"In Regione Caecorum Res Est Luscus"

Tyler Durden's picture

Via Mark J. Grant, author of Out of the Bix,

“In the land of the blind, the one-eyed man is king.”
 
[In regione caecorum rex est luscus.]
 
                       -Desiderius Erasmus
 
I have been following the Greek saga since January 2010. I have seen more mis-information, more lies, more deceit than I ever read about in some spy novel. This has all been coupled, of course, with more promises, more absolute guarantees that tax loopholes would be closed and revenue collected and more assurances of the sale of the nation’s assets. I think many of these people used to be under the care of Nurse Racthed and the Big Chief just never got them out and they ended up in politics.

 

Last Friday the stock market went up, some have speculated, based upon some new, new Greek deal. I am awaiting the outcome and I will not speculate this morning but the one thing I know, with certainty, is that unless someone or another forgives one heck of a lot of the accumulated loans that Greece couldn’t pay their debts without Zeus bringing down the crown jewels from Mt. Olympus. I suspect that the Troika will hand them more money because they are frightened of the consequences but I await the decision. It was rumored, over the weekend, that the Prime Minister of Greece was studying the old mythology and when asked why exclaimed, “I am looking for loopholes.”

 

We are in a time, a different time than in the recent past, when decisions will have to be made. The central banks have done everything from hand out money to provide “save the world” speeches but their day is now minimized because there is almost nothing left they can do. As an investor it is important to note the changing of the guard as the central banks’ influences wanes and the next moves center upon political will and national interests. If we regard America’s fiscal cliff or the pending decisions about Greece or the separatist movement in Spain or the lack of a budget for the European Union; it is all politically centered and the battlefields are rife with perhaps surprising decisions. In each of these four arenas the easy answers have now come and gone. The “can kicking” if you will is over. The road has found its way to the crossroads and new directions will have to be chosen and it is in the choosing where the risk resides.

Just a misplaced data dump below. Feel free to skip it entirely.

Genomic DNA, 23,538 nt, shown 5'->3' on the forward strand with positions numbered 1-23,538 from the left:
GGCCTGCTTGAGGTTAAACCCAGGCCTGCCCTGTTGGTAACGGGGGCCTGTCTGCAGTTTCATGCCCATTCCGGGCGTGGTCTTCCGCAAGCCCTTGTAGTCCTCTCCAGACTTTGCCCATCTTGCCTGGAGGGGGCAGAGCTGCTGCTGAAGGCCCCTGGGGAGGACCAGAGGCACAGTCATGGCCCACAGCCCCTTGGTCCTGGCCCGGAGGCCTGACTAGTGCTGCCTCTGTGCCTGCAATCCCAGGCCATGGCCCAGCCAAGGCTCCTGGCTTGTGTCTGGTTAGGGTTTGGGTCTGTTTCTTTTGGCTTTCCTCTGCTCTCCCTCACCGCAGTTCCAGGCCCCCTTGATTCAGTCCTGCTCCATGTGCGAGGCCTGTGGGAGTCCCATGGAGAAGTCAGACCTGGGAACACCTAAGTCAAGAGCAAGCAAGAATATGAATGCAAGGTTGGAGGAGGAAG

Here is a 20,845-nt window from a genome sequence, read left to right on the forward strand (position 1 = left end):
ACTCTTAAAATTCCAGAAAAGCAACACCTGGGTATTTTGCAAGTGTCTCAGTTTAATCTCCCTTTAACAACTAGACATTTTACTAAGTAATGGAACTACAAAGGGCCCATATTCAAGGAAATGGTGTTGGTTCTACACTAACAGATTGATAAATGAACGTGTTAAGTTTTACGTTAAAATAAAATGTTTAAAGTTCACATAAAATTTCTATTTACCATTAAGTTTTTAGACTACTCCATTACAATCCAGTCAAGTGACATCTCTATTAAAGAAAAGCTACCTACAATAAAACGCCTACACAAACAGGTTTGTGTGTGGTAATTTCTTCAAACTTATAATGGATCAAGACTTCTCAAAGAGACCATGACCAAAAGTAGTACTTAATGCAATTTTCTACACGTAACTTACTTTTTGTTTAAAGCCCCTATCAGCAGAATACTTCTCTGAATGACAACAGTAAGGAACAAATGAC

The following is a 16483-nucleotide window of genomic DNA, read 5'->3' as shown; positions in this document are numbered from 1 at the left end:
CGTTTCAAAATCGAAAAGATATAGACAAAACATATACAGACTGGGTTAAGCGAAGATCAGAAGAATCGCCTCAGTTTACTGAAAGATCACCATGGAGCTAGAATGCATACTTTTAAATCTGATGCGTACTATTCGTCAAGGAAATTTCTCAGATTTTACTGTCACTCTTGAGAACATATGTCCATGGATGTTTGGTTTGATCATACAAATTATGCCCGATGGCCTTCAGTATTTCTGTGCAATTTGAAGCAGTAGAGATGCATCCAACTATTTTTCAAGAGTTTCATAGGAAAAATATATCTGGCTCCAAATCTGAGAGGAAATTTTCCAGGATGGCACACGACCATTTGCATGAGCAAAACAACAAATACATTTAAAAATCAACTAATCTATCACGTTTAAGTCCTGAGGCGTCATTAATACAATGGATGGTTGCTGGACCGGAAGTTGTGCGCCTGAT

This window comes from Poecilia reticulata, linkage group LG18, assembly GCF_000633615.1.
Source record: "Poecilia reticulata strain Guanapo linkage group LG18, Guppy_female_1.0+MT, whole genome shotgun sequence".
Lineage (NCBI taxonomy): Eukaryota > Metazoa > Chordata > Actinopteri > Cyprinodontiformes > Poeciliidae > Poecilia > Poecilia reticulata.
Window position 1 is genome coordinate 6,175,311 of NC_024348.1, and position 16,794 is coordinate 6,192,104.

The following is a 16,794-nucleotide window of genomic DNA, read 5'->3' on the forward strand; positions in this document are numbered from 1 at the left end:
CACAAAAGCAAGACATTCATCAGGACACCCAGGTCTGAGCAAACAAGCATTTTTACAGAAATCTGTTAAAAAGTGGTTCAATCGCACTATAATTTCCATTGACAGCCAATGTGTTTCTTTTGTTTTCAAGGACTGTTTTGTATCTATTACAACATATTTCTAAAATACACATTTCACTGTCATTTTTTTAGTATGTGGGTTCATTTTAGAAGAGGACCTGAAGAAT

The world has been flooded by the cash created by the central banks but that water is now receding.  Even with all of the cash created Europe is sinking deeper and deeper into a recession with China in a major slowdown and America a whisker away from being in a recession as well as affected by the global economy. The real numbers, the real liabilities are beginning to tell on Europe in serious ways and all of the made up numbers, the falsification by methodology of counting Europe’s debt to GDP ratios is coming to a head. Choosing not to count liabilities does not mean that they are not there and recession always spurs nationalism as it detracts equally from grander ideals.

 

We are in a “different moment” now than in the past several years and that is the point of my commentary today. Promises have come and gone, the central banks have supported the fiscal system as political decision making waned with indecision and the difficulties of the choices. Complacency took hold as a kind of “everything will be fine” mentality inundated the market places. Soon, in my opinion, everything will not be quite so fine as the politicians in America and Europe have to earn their salaries and the ramifications of many decisions are going to be unpleasant as they are released.
 
“When complacency reigns it is the smallest of sparks that often reignites the fire.”
 
                        -The Wizard